If you’re building a brand, that’s the first question to ask. What is it that sets your business/product/service apart from your competitors?
If you can define a unique idea and you can build a viable business delivering on it, you won’t have any trouble branding it. The idea will be the brand.
That’s what sets Target apart from Kmart, Wal-Mart and all the other discounters in America. Target found an idea: good design. No one else was delivering it, much less claiming it. Today, good design is an attribute the American market is both aware of and appreciative of thanks to Target to a great extent. Continue reading What’s the big idea?
A major aspect of a brand platform, the document that will guide the brand-building process, pays identifies those to be influenced by the brand.
So, you should enumerate and define the various stakeholders who are important to the success of the brand. Continue reading Incorporating stakeholders into your brand platform
There’s one more aspect of the corporate brand platform having to do with the company’s interior.
I’ve covered the three statements – mission, vision and value, then discussed core values, corporate culture and corporate drivers in previous blogs.
The last corporate-derived element is a description of the branding organization. Continue reading Establish a branding organization with a manifesto.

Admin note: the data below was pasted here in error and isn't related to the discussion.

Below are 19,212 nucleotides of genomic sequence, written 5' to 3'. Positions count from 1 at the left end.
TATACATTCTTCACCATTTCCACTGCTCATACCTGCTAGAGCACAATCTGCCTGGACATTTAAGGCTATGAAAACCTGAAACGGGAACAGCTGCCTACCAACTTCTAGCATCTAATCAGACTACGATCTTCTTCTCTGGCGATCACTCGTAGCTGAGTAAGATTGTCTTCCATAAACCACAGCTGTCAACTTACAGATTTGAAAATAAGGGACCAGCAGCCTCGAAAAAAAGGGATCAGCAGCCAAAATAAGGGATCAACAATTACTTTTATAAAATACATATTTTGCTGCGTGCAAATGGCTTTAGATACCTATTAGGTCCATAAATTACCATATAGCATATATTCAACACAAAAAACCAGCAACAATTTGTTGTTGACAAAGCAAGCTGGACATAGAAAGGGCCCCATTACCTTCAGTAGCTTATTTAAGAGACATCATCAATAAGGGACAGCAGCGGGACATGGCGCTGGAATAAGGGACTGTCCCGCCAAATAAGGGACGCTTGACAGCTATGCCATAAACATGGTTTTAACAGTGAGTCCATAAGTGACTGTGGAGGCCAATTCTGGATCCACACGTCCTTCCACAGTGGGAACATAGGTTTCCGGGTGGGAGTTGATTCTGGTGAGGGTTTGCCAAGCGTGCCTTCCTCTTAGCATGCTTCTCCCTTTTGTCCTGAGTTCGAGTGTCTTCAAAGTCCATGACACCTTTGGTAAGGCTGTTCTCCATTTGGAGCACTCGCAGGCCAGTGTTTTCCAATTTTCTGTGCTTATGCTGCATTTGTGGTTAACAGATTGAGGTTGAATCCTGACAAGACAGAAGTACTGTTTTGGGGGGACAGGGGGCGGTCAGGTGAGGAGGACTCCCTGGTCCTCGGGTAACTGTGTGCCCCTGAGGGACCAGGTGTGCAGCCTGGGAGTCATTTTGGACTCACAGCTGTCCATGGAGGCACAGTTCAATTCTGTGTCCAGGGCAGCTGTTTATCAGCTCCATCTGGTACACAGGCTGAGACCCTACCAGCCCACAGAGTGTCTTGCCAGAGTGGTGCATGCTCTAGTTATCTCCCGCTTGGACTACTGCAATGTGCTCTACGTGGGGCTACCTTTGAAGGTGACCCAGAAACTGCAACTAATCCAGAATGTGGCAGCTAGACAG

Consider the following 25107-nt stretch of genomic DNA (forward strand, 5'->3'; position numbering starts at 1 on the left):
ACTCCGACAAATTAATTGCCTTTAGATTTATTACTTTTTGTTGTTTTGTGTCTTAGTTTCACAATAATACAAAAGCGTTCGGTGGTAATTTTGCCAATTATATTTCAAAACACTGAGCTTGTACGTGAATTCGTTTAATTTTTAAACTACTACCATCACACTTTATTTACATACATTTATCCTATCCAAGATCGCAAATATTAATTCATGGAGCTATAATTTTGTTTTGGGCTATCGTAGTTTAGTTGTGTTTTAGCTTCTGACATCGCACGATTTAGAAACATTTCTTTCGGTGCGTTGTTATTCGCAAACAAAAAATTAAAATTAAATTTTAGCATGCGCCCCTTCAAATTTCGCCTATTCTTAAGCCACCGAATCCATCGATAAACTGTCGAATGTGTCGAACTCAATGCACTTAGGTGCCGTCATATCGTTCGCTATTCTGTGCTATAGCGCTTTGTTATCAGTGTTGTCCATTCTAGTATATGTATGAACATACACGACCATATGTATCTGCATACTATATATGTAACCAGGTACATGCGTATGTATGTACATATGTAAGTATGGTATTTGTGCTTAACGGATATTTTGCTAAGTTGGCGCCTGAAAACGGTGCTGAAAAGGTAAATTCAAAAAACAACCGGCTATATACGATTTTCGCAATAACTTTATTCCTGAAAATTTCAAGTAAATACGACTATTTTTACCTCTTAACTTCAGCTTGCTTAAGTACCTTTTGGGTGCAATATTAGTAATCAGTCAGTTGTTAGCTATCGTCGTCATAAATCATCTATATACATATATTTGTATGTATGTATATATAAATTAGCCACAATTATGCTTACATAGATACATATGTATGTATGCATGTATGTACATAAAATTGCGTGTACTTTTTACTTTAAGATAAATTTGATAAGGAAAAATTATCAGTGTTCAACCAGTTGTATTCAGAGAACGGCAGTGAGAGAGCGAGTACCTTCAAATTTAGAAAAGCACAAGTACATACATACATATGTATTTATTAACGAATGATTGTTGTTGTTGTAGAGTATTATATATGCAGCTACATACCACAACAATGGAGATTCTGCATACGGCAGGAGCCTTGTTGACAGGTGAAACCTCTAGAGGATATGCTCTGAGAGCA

That’s another one of those internal questions you company needs to get clarity about because it’s another plank in the brand platform.
I’ve blogged before about the brand platform. You can click on “Brand Platform” in the Categories section to the right to see this discussion grow throughout 2008. Every company needs a brand platform before beginning the creation of a brand and the branding elements like names, logos and taglines.
So, what drives the business? This question can be considered as part of defining the corporate culture, but it is important enough to be explored separately. Continue reading What drives your business and your brand?
I wrote about employment branding last week.
I’ve since read a bit more about it and its goals. Employment branding is a product of HR professionals to a great extent, but the concept of branding to influence stakeholders (Employees are stakeholders, too.) is certainly valid.
But I still don’t see the need for a separate branding effort just for employees.
I do see the need to include HR people and the corporation’s employee retention and motivation goals in the building of the corporate brand. Also, to factor in the brand’s influence on recruiting can be significant. Continue reading Employment branding: the HR department’s perspective on branding?
I’ve run across this term several times lately: Employee Branding.
It seems to emanate from company human relations departments, and it has to do with bonuses, perks and benefits. The concept and purpose are derived from employee retention programs. These programs and their tools are meant to engender employee loyalty and longevity.
I applaud these programs. But I wouldn’t call them “employee branding”. Continue reading Employee Branding – something new or just a new name?